A Cultural History of the British Empire


You are viewing an older version of the Yalebooks website. Please visit out new website with more updated information and a better user experience: https://www.yalebooks.com

John MacKenzie

View Inside Format: Hardcover
Price: $65.00
Our shopping cart only supports Mozilla Firefox. Please ensure you're using that browser before attempting to purchase.

A compelling history of British imperial culture, showing how it was adopted and subverted by colonial subjects around the world

As the British Empire expanded across the globe, it exported more than troops and goods. In every colony, imperial delegates dispersed British cultural forms. Facilitated by the rapid growth of print, photography, film, and radio, imperialists imagined this new global culture would cement the unity of the empire. But this remarkably wide-ranging spread of ideas had unintended and surprising results.
In this groundbreaking history, John M. MacKenzie examines the importance of culture in British imperialism. MacKenzie describes how colonized peoples were quick to observe British culture—and adapted elements to their own ends, subverting British expectations and eventually beating them at their own game. As indigenous communities integrated their own cultures with the British imports, the empire itself was increasingly undermined.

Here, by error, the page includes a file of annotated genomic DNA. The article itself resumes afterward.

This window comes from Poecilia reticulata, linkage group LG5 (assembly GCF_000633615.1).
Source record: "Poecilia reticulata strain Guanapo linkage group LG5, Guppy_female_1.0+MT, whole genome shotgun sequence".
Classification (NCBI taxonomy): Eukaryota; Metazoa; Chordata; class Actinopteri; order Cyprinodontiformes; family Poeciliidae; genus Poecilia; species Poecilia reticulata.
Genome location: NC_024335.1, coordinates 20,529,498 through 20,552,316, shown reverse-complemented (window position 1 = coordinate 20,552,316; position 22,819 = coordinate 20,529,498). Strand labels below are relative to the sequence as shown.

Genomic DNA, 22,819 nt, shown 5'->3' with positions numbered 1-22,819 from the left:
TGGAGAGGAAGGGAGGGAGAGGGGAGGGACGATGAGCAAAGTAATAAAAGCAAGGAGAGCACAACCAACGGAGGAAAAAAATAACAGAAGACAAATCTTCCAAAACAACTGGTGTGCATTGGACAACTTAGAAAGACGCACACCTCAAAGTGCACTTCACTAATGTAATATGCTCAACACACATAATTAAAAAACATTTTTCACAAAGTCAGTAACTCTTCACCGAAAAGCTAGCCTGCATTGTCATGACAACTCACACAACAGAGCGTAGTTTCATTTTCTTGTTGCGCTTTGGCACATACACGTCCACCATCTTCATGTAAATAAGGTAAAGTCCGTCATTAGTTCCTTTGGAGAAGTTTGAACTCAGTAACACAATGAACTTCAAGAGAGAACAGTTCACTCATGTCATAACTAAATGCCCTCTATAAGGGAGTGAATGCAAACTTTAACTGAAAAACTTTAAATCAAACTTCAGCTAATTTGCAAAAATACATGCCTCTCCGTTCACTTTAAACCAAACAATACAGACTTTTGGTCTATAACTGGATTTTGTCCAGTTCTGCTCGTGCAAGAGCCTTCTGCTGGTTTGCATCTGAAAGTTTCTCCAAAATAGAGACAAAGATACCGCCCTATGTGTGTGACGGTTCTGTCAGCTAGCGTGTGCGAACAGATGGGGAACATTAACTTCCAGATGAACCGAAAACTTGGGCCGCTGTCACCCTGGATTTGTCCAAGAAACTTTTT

From the extraordinary spread of cricket and horse racing to statues and ceremonies, MacKenzie presents an engaging imperial history—one with profound implications for global culture in the present day.

John M. MacKenzie is professor emeritus of imperial history at Lancaster University, where he pioneered the study of popular and cultural imperialism. His books include Museums and Empire and The British Empire Through Buildings.

“MacKenzie has mobilised his formidable knowledge of the many dimensions of an imperial culture rooted in racial hierarchies and designed to secure white power – from ceremonials and sports to the arts and the press – to tell a dynamic story of how colonised and indigenous peoples challenged and disrupted these practices, reconfiguring them to new purposes for new times.”—Catherine Hall, author of Macaulay and Son

“Makes a compelling case for the reassessment of Britain's 'informal imperialism' through various forms of culture. This is the definitive work on the reproduction, imposition, appropriation, and reinvention of British culture in the Empire at large.”—Souvik Naha, University of Glasgow

“MacKenzie’s deep scholarship, honed over a lifetime of pioneering work, is on dazzling show in this lively survey of imperial culture and cultural imperialism. His timely reminder that protest against commemorative statuary is far from new is just one of the important insights sprinkled throughout this important work.”—Philippa Levine, author of The British Empire

“MacKenzie is one of the most influential imperial historians of all times. This magnum opus is the perfect capstone for those familiar with his work, and the essential introduction for readers exploring British imperial culture for the first time.”—Ashley Jackson, author of Mad Dogs and Englishmen

“A useful and knowledgable primer…Tensions, ambiguities and unintended consequences are resonant in John M. MacKenzie’s synoptic history of British imperial culture, which explores ceremony, sport, art, architecture and the mediums of print, radio and film from all sides of the imperial divide.”—Paul Lay, The Daily Telegraph

ISBN: 9780300260786
Publication Date: December 6, 2022
432 pages, 6 x 9 1/4
32 color + 10 b/w illus.